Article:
Based on Reese’s adjusted memories, the warrior from the future convinces Sarah to travel to 2018 instead, to another timeline where Skynet is about to go live with a cloud service called Genisys, which promises to unite all your peripheral devices, from your car to your tablet. Does that sound sinister? It should. This is how Skynet intends to bring on Judgement Day in that future. Better late than never, right? And it has a trick up its genocidal sleeve; a surprising ally.
I spent most of the second act of the movie trying to piece together the convoluted timelines, something I generally enjoy about this kind of genre. But even as I flatter myself I’m fairly well-versed in these kinds of stories—go here to listen to my podcast on time-travel pictures—even I found it a struggle to piece it all together.
And despite the cleverness/confusions of the script, the return of Schwarzenegger to the franchise, and the effort to create a direct connection to the 1984 original, Terminator Genisys has none of the style or hard-hitting fun of James Cameron’s film, nor its sequel.
Part of the problem is this is a PG-13 movie—I can’t think of a single example of a franchise where they’ve gone from an R-rated original to a PG-13 sequel and it’s been improved by the attempt to reach a larger audience. And Taylor directs this with little personal style, just a lot of CGI effects and action set-pieces we’ve seen done as well or better in a dozen other movies.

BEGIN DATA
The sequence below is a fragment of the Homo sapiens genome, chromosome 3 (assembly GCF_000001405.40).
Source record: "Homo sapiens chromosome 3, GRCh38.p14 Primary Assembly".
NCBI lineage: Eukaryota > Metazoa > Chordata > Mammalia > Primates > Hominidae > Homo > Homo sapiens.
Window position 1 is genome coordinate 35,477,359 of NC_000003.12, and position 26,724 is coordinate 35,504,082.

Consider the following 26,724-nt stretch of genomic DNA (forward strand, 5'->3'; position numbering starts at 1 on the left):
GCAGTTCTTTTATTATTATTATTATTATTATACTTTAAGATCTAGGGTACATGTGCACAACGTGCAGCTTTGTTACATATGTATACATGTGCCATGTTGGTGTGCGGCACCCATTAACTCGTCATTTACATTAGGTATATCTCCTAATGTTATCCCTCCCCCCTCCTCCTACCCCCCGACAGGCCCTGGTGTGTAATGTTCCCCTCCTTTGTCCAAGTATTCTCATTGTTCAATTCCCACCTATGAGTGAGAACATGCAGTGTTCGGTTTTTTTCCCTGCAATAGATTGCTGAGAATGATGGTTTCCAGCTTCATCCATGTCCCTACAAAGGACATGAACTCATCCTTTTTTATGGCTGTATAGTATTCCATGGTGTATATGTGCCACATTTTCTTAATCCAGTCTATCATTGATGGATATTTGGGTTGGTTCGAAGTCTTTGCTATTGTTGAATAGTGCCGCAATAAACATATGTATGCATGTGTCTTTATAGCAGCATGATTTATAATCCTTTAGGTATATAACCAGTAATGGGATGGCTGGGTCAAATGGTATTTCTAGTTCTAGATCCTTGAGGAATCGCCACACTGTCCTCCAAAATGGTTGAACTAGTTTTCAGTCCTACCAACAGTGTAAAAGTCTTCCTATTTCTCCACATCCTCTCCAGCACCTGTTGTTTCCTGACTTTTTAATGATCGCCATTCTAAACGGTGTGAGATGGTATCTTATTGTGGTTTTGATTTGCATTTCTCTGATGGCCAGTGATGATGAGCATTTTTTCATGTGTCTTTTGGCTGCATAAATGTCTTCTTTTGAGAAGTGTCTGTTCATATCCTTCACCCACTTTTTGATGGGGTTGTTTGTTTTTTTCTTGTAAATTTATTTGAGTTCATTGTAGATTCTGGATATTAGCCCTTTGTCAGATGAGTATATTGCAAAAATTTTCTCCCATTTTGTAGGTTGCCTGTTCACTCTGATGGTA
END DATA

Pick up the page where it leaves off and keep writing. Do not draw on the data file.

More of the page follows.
Furthermore, while Clarke does a fine Linda Hamilton impression, especially in her vocal inflections, the script roundly fails to put her in its centre, instead offering Courtney as the largely boring hero of the thing. And he’s got none of the tortured determination of Michael Biehn’s original Reese, none of the feeling of coming from a hopeless, terrifying place.
Given the massive collaborative effort that any film must be to succeed, I’m loathe to single out an individual performer, but I can’t understand why Courtney keeps getting hired in blockbusters like this. He seems entirely absent star charisma, and I don’t see much that’s distinctive in his acting.
For his part, Schwarzenegger offers mostly comic relief as another reprogrammed robotic bodyguard. Along with the pleasure of seeing him fighting a CGI version of himself as a younger, beefier Terminator (improved since the one sketched up for Terminator Salvation), there is a sense the actor is having some fun once again in his most recognizable role.
The prevailing feeling from the movie is of a charlatan production, with impostors in the key parts, everything a pretence of the authenticity established by a 31-year-old creation—pretty much the definition of fan fiction, whatever the intent. It might not be cynical, but that doesn’t keep it from feeling like a fake.
I mentioned a couple of helpful articles on my Terminator series review, and I want to again here: Entertainment Weekly did a fairly comprehensive if spoiler-heavy in-depth look at the conundrums of time travel in the Terminator movies, including and especially Terminator Genisys. And IO9 interviewed the Genisys writers, which helped get a few other questions answered.